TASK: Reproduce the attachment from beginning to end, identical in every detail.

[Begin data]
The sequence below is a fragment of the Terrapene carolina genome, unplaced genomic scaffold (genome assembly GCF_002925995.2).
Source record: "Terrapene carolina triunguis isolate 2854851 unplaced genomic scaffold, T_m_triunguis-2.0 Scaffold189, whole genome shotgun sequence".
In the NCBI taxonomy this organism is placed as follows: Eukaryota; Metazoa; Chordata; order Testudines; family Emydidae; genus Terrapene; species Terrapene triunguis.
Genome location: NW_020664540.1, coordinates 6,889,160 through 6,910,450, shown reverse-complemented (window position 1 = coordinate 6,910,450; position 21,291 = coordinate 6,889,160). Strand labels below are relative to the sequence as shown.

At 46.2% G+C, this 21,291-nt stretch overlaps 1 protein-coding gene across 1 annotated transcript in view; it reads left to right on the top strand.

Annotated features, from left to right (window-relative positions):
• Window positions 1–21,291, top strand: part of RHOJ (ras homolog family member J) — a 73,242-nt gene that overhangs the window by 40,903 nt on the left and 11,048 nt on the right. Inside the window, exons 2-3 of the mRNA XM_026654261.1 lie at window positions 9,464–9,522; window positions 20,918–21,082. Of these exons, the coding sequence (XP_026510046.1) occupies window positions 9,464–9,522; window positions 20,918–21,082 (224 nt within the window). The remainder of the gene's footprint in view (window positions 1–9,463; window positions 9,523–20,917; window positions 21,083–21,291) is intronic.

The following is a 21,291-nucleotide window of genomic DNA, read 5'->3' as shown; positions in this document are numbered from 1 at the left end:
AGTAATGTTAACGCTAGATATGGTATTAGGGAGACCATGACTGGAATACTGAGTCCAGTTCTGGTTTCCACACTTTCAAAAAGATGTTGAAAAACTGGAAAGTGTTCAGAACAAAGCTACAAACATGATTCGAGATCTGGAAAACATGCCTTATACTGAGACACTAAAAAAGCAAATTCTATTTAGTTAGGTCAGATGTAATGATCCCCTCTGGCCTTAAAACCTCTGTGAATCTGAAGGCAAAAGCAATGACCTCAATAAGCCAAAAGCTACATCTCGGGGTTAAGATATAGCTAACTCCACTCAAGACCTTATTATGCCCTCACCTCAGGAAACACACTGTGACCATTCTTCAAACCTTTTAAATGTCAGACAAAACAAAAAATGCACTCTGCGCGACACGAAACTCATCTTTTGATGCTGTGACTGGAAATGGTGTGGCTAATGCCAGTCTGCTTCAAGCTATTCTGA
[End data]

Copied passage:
The sequence below is a fragment of the Terrapene carolina genome, unplaced genomic scaffold (genome assembly GCF_002925995.2).
Source record: "Terrapene carolina triunguis isolate 2854851 unplaced genomic scaffold, T_m_triunguis-2.0 Scaffold189, whole genome shotgun sequence".
In the NCBI taxonomy this organism is placed as follows: Eukaryota; Metazoa; Chordata; order Testudines; family Emydidae; genus Terrapene; species Terrapene triunguis.
Genome location: NW_020664540.1, coordinates 6,889,160 through 6,910,450, shown reverse-complemented (window position 1 = coordinate 6,910,450; position 21,291 = coordinate 6,889,160). Strand labels below are relative to the sequence as shown.

At 46.2% G+C, this 21,291-nt stretch overlaps 1 protein-coding gene across 1 annotated transcript in view; it reads left to right on the top strand.

Annotated features, from left to right (window-relative positions):
• Window positions 1–21,291, top strand: part of RHOJ (ras homolog family member J) — a 73,242-nt gene that overhangs the window by 40,903 nt on the left and 11,048 nt on the right. Inside the window, exons 2-3 of the mRNA XM_026654261.1 lie at window positions 9,464–9,522; window positions 20,918–21,082. Of these exons, the coding sequence (XP_026510046.1) occupies window positions 9,464–9,522; window positions 20,918–21,082 (224 nt within the window). The remainder of the gene's footprint in view (window positions 1–9,463; window positions 9,523–20,917; window positions 21,083–21,291) is intronic.

The following is a 21,291-nucleotide window of genomic DNA, read 5'->3' as shown; positions in this document are numbered from 1 at the left end:
AGTAATGTTAACGCTAGATATGGTATTAGGGAGACCATGACTGGAATACTGAGTCCAGTTCTGGTTTCCACACTTTCAAAAAGATGTTGAAAAACTGGAAAGTGTTCAGAACAAAGCTACAAACATGATTCGAGATCTGGAAAACATGCCTTATACTGAGACACTAAAAAAGCAAATTCTATTTAGTTAGGTCAGATGTAATGATCCCCTCTGGCCTTAAAACCTCTGTGAATCTGAAGGCAAAAGCAATGACCTCAATAAGCCAAAAGCTACATCTCGGGGTTAAGATATAGCTAACTCCACTCAAGACCTTATTATGCCCTCACCTCAGGAAACACACTGTGACCATTCTTCAAACCTTTTAAATGTCAGACAAAACAAAAAATGCACTCTGCGCGACACGAAACTCATCTTTTGATGCTGTGACTGGAAATGGTGTGGCTAATGCCAGTCTGCTTCAAGCTATTCTGA